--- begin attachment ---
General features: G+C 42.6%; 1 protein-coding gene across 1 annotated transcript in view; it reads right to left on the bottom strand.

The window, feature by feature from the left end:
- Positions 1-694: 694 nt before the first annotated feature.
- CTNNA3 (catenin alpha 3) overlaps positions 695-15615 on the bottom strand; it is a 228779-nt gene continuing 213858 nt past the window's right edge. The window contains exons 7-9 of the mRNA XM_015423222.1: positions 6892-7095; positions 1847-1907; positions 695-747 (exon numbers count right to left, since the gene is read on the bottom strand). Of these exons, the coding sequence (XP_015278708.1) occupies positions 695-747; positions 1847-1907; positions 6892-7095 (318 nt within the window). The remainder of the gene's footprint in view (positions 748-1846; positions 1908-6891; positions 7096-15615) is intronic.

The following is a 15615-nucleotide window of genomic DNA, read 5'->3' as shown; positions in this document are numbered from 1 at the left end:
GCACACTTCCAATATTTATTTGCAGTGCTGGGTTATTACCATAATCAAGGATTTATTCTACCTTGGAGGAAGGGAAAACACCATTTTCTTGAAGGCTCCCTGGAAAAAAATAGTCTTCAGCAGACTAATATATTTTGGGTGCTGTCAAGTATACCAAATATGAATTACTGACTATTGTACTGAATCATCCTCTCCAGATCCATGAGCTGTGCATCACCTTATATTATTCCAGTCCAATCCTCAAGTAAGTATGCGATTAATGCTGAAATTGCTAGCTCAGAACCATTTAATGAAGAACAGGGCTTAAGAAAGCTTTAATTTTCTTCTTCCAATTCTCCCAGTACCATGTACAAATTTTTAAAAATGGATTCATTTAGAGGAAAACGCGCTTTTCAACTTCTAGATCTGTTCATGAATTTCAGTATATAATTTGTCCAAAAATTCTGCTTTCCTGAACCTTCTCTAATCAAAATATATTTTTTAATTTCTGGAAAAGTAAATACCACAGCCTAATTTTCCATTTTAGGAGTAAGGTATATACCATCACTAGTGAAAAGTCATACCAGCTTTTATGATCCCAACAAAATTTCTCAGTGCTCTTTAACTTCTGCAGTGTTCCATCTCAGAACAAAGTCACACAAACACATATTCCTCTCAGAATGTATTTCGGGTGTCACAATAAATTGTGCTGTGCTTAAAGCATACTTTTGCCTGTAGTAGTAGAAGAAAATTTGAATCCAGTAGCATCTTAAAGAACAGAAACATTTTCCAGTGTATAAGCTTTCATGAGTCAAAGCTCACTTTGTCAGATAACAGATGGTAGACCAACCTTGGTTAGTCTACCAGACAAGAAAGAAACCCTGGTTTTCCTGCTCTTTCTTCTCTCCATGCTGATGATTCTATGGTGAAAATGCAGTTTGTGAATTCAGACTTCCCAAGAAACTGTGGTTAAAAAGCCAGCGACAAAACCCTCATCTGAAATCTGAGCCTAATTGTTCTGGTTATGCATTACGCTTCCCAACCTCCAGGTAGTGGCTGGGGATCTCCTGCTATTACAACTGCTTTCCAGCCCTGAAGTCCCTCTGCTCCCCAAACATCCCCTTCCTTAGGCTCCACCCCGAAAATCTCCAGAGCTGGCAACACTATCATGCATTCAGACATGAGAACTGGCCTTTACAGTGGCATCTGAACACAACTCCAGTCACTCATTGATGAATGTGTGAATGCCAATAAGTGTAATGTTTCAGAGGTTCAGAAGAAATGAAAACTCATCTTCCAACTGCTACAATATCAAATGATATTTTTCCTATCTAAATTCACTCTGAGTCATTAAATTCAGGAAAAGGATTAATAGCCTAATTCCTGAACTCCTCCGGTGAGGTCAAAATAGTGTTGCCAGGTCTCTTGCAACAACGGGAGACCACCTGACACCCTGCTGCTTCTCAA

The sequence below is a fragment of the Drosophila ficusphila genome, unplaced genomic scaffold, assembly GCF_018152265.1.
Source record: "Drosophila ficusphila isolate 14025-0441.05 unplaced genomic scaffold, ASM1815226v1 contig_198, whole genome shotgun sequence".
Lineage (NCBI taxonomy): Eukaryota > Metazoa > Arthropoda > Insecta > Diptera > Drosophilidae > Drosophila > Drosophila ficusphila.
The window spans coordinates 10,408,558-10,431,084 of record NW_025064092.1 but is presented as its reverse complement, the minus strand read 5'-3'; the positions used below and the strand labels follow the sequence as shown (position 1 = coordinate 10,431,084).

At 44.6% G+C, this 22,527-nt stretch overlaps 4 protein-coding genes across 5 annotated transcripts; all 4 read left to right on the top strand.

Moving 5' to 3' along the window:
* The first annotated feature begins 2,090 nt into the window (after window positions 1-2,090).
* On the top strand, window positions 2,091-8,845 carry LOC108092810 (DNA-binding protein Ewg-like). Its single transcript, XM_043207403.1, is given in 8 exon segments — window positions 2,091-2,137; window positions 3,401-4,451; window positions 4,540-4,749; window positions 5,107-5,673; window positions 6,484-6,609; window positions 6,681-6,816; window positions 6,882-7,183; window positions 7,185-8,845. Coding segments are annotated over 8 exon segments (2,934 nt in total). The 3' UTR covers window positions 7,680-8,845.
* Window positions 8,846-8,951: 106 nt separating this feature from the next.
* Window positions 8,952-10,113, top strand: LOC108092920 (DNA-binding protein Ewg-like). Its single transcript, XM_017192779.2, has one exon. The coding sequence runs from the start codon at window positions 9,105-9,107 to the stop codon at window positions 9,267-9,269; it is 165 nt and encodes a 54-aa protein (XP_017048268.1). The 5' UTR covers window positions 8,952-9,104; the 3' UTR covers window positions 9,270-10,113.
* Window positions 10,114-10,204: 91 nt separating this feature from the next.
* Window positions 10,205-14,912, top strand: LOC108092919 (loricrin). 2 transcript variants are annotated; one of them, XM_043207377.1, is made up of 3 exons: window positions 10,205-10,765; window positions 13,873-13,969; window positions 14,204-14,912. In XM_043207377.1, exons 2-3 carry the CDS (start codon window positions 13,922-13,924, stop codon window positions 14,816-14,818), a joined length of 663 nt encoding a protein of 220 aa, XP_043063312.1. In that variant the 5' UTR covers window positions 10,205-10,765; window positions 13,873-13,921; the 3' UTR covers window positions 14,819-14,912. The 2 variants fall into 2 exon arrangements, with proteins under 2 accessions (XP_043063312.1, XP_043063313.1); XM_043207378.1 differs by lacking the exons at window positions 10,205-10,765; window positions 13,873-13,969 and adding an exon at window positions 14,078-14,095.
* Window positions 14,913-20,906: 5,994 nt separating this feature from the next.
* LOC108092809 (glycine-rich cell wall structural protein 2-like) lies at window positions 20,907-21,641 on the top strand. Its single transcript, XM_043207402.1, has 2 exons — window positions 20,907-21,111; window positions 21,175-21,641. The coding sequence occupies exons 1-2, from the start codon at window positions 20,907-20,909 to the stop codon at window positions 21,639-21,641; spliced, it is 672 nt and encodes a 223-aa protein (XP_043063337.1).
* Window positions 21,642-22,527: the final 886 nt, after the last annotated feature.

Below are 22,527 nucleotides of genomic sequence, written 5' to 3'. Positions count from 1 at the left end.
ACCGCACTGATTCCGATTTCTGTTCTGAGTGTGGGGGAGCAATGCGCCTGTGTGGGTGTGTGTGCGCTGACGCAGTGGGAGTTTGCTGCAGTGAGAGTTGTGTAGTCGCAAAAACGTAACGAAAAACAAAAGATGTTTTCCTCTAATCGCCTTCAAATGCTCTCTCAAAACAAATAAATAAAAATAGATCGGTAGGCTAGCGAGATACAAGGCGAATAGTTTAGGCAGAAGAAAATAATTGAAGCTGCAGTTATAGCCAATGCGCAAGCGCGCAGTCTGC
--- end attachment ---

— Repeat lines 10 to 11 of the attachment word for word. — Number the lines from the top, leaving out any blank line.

The window spans coordinates 10,408,558-10,431,084 of record NW_025064092.1 but is presented as its reverse complement, the minus strand read 5'-3'; the positions used below and the strand labels follow the sequence as shown (position 1 = coordinate 10,431,084).

At 44.6% G+C, this 22,527-nt stretch overlaps 4 protein-coding genes across 5 annotated transcripts; all 4 read left to right on the top strand.